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Archive for July, 2009

Silicosis

Occassionally, I come across old videos concerning work-related illness either through class or web-surfing. I will be posting those in order to catalogue them for my own sake. I’ll try to give some background and context with each as well.

The following is a 1938 clip warning of the dangers of inhaling Silica.

History of Silica Exposure

Silicosis is still one of the most prevalent work-related lung disease. There is no cure, so personal protective wear must be utilized to prevent disease. Here are a few tips for those working with Silica.

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Pioneer of the Smallpox vaccine. Edward Jenner

Pioneer of the Smallpox vaccine. Edward Jenner

Are you familiar with the historical event which links dairymaids to the eradication of smallpox? Don’t know the story?! Get it here.

The title of this post refers to a recent report about an 2008 incident involving a young lab worker in Virginia. In early July, the labworker began experiencing fever, eye swelling and lymph node tenderness that progressed over seven days. On July 2nd he visited a hospital to be evaluated. It was discovered that he had worked with Vaccinia virus (VAVC) on June 26 despite his earlier claim to the contrary. This early ommision caused physicians to priortize infection in the differential diagnosis throughout his 5-day treatment. Patient samples were sent to the Virginia Department of Health and Virginia Laboratory Response Network who were able to quickly identify the virus.

The academic institution underwent review and it was found that VAVC training was not mandatory for researchers who worked with the virus. As a result of the incident, vaccination is offered and VAVC training and counseling is mandatory for researchers working with the substance.

The full story.

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Dr. Gibson’s blogpost highlights two recent findings from the Whitehall II Study published in the American Journal of Epidemiology finding that long working hours in midlife are associated with decreasing  cognitive function and possibly dementia. It’s a short, interesting read that also discusses some of the limitations of the study.

Earlier studies from the Whitehall Study group and related evaluations reported that long working hours are associated with cardiovascular and immunologic disorders, reduced sleep quality and duration, unhealthy lifestyle choices, and overall adverse health outcomes. Data examining the association between work hours and cognitive function is scarce, but the current study attempted to evaluate the link, since risk factors in midlife are important predictors of dementia in late life.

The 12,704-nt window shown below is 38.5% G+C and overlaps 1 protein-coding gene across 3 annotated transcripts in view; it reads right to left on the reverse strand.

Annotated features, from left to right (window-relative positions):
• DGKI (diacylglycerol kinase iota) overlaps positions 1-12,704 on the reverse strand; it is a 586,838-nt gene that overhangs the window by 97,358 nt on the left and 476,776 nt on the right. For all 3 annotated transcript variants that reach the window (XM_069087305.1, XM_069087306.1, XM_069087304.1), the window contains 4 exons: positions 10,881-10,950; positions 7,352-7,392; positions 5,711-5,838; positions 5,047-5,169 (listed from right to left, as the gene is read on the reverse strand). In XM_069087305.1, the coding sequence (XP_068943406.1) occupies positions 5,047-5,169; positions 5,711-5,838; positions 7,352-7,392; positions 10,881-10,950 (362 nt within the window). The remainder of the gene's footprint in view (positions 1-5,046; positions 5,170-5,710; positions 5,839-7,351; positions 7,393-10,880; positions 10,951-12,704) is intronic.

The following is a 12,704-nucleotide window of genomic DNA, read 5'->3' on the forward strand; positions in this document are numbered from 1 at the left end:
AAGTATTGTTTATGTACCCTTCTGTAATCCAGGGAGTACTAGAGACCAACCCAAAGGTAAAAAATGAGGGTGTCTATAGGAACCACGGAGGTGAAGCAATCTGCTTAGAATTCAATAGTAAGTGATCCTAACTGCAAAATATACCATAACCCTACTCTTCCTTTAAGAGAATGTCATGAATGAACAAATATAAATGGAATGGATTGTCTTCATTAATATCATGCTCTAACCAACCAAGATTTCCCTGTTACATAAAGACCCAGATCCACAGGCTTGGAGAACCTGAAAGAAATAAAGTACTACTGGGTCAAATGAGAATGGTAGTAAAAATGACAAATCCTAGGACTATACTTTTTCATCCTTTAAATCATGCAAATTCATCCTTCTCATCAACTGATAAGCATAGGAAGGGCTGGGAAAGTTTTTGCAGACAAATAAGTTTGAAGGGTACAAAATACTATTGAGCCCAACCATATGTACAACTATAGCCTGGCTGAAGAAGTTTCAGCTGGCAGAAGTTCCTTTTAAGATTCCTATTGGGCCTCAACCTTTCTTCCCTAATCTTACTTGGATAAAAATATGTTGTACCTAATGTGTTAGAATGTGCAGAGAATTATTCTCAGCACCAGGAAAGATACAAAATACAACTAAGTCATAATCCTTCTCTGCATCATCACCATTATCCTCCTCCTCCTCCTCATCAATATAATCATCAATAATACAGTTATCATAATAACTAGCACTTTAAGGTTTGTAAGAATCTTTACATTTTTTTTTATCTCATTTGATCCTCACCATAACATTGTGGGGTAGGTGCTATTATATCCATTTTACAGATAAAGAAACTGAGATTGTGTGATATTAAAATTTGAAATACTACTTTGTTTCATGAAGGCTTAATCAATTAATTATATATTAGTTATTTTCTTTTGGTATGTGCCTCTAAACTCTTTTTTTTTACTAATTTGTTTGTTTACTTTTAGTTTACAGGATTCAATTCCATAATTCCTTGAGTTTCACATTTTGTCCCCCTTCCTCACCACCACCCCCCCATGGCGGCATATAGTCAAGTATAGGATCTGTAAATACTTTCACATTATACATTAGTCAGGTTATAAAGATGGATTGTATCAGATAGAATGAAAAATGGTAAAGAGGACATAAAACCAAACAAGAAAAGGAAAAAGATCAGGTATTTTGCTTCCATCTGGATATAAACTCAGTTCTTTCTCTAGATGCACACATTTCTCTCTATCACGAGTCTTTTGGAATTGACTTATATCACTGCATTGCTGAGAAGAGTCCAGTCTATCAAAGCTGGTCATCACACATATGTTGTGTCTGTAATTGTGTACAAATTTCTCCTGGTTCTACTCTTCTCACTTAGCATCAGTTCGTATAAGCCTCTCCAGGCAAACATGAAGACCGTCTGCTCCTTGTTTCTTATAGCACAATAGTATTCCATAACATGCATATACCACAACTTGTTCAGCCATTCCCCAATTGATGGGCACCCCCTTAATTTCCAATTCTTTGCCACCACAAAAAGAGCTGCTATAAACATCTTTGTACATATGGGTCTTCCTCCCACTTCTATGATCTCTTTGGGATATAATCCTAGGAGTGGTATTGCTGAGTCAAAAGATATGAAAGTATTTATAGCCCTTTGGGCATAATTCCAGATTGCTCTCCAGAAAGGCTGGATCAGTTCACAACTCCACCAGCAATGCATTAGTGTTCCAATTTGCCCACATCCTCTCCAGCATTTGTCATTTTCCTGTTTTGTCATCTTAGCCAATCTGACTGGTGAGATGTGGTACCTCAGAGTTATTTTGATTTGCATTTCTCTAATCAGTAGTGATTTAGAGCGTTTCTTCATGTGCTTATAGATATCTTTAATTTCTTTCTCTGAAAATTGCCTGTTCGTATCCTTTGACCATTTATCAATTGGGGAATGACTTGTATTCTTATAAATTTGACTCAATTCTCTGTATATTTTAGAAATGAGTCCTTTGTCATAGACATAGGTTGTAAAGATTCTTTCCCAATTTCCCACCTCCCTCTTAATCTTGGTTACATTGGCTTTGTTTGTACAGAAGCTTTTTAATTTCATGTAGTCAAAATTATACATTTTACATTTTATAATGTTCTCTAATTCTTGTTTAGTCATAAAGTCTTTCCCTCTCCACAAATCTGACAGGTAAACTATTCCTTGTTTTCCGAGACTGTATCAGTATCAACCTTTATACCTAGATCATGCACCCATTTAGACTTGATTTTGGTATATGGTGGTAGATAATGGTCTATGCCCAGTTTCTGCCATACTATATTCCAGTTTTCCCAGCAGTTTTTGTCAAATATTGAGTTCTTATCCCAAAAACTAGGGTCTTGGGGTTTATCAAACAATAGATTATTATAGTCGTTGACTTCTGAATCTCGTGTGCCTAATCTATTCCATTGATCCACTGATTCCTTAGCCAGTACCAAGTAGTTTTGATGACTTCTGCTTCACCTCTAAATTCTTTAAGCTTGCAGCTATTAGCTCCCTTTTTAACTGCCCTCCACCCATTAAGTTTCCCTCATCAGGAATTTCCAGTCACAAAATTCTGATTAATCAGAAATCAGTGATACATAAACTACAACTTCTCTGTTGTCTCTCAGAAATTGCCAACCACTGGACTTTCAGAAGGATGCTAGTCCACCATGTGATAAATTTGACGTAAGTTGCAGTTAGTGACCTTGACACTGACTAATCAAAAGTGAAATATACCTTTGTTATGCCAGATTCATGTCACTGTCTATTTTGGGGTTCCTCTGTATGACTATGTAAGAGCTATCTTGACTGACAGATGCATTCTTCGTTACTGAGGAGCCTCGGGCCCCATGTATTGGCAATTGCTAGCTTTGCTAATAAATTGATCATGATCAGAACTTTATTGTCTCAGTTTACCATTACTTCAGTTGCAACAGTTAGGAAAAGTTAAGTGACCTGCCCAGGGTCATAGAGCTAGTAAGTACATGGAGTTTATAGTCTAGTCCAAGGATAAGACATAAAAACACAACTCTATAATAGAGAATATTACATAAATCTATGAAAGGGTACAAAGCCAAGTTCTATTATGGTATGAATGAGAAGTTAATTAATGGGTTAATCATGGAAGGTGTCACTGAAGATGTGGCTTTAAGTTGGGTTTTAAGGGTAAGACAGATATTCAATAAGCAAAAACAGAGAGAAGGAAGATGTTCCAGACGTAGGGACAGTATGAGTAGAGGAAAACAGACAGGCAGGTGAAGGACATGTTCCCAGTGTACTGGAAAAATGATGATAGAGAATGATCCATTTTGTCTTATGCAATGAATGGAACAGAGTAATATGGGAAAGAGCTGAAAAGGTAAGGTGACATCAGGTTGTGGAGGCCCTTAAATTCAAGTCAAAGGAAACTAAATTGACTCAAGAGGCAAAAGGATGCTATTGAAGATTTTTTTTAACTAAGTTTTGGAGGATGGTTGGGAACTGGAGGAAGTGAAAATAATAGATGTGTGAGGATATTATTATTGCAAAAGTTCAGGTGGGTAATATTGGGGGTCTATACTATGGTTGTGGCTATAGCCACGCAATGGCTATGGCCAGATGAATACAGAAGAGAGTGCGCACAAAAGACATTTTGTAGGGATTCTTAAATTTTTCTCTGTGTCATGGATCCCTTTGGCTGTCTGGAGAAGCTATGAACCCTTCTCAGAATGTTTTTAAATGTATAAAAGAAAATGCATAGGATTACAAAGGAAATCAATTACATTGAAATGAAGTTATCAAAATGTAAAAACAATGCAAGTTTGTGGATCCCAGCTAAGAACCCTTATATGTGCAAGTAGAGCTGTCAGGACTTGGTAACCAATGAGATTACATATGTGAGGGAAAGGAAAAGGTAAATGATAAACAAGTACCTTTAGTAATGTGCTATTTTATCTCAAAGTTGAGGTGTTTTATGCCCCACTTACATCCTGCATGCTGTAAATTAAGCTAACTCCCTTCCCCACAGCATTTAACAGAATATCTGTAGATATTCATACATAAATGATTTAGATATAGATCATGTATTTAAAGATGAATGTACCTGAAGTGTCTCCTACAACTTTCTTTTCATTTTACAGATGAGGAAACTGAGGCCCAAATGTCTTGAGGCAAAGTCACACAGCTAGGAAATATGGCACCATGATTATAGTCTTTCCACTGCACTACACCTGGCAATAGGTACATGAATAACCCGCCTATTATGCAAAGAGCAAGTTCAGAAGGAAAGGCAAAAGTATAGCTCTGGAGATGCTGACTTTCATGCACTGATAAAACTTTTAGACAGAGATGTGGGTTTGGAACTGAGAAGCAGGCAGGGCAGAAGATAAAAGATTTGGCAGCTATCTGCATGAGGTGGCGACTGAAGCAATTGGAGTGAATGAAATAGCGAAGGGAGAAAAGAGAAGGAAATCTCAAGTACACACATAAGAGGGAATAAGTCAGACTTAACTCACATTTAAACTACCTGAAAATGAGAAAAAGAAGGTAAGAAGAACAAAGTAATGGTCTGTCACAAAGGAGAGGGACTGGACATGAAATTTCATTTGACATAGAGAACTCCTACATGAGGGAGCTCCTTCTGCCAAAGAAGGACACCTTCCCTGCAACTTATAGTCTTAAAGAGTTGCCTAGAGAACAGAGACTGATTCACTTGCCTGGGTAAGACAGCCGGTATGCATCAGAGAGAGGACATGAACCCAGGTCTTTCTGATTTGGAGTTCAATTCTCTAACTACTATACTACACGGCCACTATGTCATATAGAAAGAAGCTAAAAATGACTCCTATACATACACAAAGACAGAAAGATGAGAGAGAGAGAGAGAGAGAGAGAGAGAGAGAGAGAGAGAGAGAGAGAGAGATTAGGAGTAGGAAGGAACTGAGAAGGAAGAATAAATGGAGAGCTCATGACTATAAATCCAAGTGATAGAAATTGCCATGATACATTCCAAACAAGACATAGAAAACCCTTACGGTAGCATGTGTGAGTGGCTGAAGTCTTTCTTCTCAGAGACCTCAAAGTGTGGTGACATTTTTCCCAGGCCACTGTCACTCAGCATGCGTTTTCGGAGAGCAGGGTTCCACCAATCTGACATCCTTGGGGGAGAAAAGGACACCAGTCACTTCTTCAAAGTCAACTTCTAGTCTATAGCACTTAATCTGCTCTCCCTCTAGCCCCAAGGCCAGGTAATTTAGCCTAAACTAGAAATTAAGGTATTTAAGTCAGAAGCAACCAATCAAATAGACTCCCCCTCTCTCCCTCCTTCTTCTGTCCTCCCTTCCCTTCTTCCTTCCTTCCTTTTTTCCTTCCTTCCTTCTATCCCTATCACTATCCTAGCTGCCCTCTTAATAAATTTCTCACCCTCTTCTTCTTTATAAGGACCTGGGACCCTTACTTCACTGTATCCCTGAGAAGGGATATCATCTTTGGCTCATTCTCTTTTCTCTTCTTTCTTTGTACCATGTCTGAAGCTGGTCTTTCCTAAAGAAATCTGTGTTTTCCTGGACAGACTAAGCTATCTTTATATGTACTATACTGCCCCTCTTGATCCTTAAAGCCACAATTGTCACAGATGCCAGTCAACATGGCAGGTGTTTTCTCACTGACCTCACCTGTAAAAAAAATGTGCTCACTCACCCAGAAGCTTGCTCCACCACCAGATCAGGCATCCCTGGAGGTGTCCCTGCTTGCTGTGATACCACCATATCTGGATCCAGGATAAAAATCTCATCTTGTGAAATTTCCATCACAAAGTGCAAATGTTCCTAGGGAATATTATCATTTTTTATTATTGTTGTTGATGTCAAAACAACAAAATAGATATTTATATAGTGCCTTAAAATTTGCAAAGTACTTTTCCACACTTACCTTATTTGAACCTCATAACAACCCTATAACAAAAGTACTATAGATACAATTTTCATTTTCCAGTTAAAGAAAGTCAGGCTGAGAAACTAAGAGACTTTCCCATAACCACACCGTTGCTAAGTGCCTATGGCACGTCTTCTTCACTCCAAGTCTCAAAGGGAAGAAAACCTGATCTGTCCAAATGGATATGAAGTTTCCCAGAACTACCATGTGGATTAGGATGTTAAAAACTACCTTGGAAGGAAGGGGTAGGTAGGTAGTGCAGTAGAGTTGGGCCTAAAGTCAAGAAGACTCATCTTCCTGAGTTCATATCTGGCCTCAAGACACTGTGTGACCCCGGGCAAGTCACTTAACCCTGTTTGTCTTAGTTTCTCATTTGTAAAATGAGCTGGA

Dementia Explained

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Hello world!

WordPress gives you this title for the introductory blog. I could change it, but I think it really is a great first greeting.

I’m sure you’ve said or heard the expression — work is killing me. Unfortunatley, this may not be too far off. There is a lot that we are learning about how the constructed environments in which we spend the most of our time, i.e. work and school, adversely effect our health. This blog will not be a put down against American industry, the country in which I live, or productive work which I hold is good for the soul. Rather, I hope this forum provides a resource of relevant information on work-related exposures risks and ways to improve your health.

I know that facts and figures can put some to sleep, so I’ll try to link to the nerdy details for all budding and professional epidemiologist readers.   I will also flavor this page with different types of media. I promise to link only products that are relevant to the subject. I have no financial links to…. well…. anything at this point. Enjoy and feel free to comment.

– Ockie (pronounced AW-Kee)

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